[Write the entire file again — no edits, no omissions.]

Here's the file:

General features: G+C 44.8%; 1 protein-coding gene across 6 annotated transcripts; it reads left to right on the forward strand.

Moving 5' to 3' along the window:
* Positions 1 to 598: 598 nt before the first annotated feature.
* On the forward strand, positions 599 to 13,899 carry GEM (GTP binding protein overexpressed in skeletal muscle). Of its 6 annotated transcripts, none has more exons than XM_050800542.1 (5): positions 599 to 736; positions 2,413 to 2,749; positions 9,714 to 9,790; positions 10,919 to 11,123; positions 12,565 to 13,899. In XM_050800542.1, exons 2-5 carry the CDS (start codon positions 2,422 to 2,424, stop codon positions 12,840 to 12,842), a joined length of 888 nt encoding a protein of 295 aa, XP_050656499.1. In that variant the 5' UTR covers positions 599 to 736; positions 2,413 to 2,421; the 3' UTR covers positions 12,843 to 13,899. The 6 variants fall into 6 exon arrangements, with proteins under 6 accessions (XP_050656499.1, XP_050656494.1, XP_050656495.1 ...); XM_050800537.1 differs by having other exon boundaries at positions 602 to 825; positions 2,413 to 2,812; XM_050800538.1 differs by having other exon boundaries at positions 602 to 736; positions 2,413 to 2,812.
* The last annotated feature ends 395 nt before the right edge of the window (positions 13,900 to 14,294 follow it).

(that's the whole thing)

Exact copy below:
General features: G+C 44.8%; 1 protein-coding gene across 6 annotated transcripts; it reads left to right on the forward strand.

Moving 5' to 3' along the window:
* Positions 1 to 598: 598 nt before the first annotated feature.
* On the forward strand, positions 599 to 13,899 carry GEM (GTP binding protein overexpressed in skeletal muscle). Of its 6 annotated transcripts, none has more exons than XM_050800542.1 (5): positions 599 to 736; positions 2,413 to 2,749; positions 9,714 to 9,790; positions 10,919 to 11,123; positions 12,565 to 13,899. In XM_050800542.1, exons 2-5 carry the CDS (start codon positions 2,422 to 2,424, stop codon positions 12,840 to 12,842), a joined length of 888 nt encoding a protein of 295 aa, XP_050656499.1. In that variant the 5' UTR covers positions 599 to 736; positions 2,413 to 2,421; the 3' UTR covers positions 12,843 to 13,899. The 6 variants fall into 6 exon arrangements, with proteins under 6 accessions (XP_050656499.1, XP_050656494.1, XP_050656495.1 ...); XM_050800537.1 differs by having other exon boundaries at positions 602 to 825; positions 2,413 to 2,812; XM_050800538.1 differs by having other exon boundaries at positions 602 to 736; positions 2,413 to 2,812.
* The last annotated feature ends 395 nt before the right edge of the window (positions 13,900 to 14,294 follow it).